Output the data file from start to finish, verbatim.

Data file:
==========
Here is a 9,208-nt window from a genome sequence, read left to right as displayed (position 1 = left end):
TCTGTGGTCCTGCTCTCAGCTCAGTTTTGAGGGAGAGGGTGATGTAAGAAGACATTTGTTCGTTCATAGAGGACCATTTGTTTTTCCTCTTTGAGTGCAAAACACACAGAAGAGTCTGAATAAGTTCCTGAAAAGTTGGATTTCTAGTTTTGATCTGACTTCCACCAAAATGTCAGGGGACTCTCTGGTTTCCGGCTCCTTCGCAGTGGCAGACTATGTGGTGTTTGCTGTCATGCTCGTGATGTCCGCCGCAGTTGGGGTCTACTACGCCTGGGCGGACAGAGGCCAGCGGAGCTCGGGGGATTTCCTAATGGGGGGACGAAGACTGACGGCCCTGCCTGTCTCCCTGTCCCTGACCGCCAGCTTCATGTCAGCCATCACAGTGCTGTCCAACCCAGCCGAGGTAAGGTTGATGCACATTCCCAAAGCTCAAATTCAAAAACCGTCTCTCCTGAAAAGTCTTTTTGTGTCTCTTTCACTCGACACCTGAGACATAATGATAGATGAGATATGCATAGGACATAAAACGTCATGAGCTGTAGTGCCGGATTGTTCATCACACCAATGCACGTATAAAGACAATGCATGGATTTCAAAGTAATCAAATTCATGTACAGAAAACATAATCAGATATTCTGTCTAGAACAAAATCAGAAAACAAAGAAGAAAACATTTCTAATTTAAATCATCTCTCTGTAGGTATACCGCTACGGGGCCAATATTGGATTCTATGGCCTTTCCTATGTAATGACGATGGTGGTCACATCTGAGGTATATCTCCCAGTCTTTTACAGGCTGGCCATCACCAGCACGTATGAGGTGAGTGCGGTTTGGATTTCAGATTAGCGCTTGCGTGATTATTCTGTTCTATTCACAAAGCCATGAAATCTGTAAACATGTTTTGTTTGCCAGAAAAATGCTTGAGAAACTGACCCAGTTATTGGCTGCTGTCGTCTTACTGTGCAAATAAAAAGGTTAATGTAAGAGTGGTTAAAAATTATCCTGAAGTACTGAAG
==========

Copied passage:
Here is a 9,208-nt window from a genome sequence, read left to right as displayed (position 1 = left end):
TCTGTGGTCCTGCTCTCAGCTCAGTTTTGAGGGAGAGGGTGATGTAAGAAGACATTTGTTCGTTCATAGAGGACCATTTGTTTTTCCTCTTTGAGTGCAAAACACACAGAAGAGTCTGAATAAGTTCCTGAAAAGTTGGATTTCTAGTTTTGATCTGACTTCCACCAAAATGTCAGGGGACTCTCTGGTTTCCGGCTCCTTCGCAGTGGCAGACTATGTGGTGTTTGCTGTCATGCTCGTGATGTCCGCCGCAGTTGGGGTCTACTACGCCTGGGCGGACAGAGGCCAGCGGAGCTCGGGGGATTTCCTAATGGGGGGACGAAGACTGACGGCCCTGCCTGTCTCCCTGTCCCTGACCGCCAGCTTCATGTCAGCCATCACAGTGCTGTCCAACCCAGCCGAGGTAAGGTTGATGCACATTCCCAAAGCTCAAATTCAAAAACCGTCTCTCCTGAAAAGTCTTTTTGTGTCTCTTTCACTCGACACCTGAGACATAATGATAGATGAGATATGCATAGGACATAAAACGTCATGAGCTGTAGTGCCGGATTGTTCATCACACCAATGCACGTATAAAGACAATGCATGGATTTCAAAGTAATCAAATTCATGTACAGAAAACATAATCAGATATTCTGTCTAGAACAAAATCAGAAAACAAAGAAGAAAACATTTCTAATTTAAATCATCTCTCTGTAGGTATACCGCTACGGGGCCAATATTGGATTCTATGGCCTTTCCTATGTAATGACGATGGTGGTCACATCTGAGGTATATCTCCCAGTCTTTTACAGGCTGGCCATCACCAGCACGTATGAGGTGAGTGCGGTTTGGATTTCAGATTAGCGCTTGCGTGATTATTCTGTTCTATTCACAAAGCCATGAAATCTGTAAACATGTTTTGTTTGCCAGAAAAATGCTTGAGAAACTGACCCAGTTATTGGCTGCTGTCGTCTTACTGTGCAAATAAAAAGGTTAATGTAAGAGTGGTTAAAAATTATCCTGAAGTACTGAAG